33.The Defendant witnesses testified that the deceased practiced Gusii customary laws and traditions; that he even built his house in accordance with the Gusii customs which is an expression of where he wished to be buried since the house has a front door and a back door. According to the Gusii customs and traditions, when a house is built in that pattern, it means the deceased’s corpse would have to be carried through from the front door to the back door so as to be rested. PW3 testified that even the house in Kamulu is built in similar pattern. The Defendant witnesses also testified that the deceased should be buried in Kiango since he had been crowned an elder of the Mogunde clan and elders are supposed to be buried in their ancestral home.
34.Another reason why the defendants wish for the deceased to be buried in Kiango is that when the father to the deceased and the defendants was alive, he wished that all his children should be buried in the ancestral land. According to the Defendant witnesses, the deceased even buried his child in the ancestral land. The Defendant witnesses believe that since the burial rituals have already been done and the grave already dug in Kiango; the deceased should be buried there.
35.It was the defendants’ case that when the deceased fell ill, he travelled to the village where he stated that he wished to spend time in the village. When his condition worsened the deceased had to go back to Nairobi for treatment where he succumbed.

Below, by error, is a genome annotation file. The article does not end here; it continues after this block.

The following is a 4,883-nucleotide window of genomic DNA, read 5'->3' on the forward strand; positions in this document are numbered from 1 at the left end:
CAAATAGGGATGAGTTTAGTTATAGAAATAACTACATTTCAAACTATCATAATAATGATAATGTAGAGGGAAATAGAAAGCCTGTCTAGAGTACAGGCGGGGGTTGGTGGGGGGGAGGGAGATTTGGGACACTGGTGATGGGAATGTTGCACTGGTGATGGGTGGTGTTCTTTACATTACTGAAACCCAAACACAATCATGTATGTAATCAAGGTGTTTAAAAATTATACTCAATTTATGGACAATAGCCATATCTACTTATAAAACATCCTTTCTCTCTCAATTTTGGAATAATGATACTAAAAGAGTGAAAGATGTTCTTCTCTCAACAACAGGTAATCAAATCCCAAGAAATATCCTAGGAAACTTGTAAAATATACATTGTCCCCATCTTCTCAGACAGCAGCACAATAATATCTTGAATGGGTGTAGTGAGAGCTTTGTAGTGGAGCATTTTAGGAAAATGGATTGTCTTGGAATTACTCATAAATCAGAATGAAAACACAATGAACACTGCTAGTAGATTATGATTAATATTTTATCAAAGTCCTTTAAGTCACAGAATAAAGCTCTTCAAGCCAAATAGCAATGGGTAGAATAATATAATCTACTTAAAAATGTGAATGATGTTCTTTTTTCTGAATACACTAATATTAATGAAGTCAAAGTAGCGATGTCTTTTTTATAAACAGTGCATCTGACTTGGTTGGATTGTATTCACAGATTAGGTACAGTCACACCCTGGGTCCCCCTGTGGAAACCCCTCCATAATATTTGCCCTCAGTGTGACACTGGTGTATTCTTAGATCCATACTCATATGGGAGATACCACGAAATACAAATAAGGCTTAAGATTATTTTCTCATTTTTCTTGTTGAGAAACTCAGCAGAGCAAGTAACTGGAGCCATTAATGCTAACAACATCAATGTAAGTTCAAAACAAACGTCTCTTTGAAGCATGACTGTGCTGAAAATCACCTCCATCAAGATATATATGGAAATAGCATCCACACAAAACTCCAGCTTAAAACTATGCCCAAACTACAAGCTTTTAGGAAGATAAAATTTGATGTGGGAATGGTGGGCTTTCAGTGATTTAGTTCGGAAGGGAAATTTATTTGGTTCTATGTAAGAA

36.The Plaintiff’s witnesses on the other hand claimed that the deceased had spent years with them in Nairobi; had established a matrimonial home at Kamulu which is also built in the same way as the house in Kiango. PW1 who is the spouse of the deceased stated that she was married to the deceased through Gusii customary law but they have lived in Nairobi with frequent visits to the ancestral home. Plaintiff’s witnesses are the nuclear family of the deceased and they believe they should be given priority and be considered to bury the deceased where they wish to bury him at their Kamulu home.
37.From the statements of the witnesses, the deceased was a person who knew how to play balance. He was always building his family in Nairobi and also contributing to his community by making frequent visits and undertaking projects to help the community. The people involved in this dispute were closest to the deceased but they can’t seem to agree on where the deceased should be buried.
38.In Dinah Odhiambo Oyier vs. Hellen Achieng & 3 Others High Court Civil Appeal No. 14 of 2017  eKLR Cherere, J held that where the people who are legally closest to the deceased: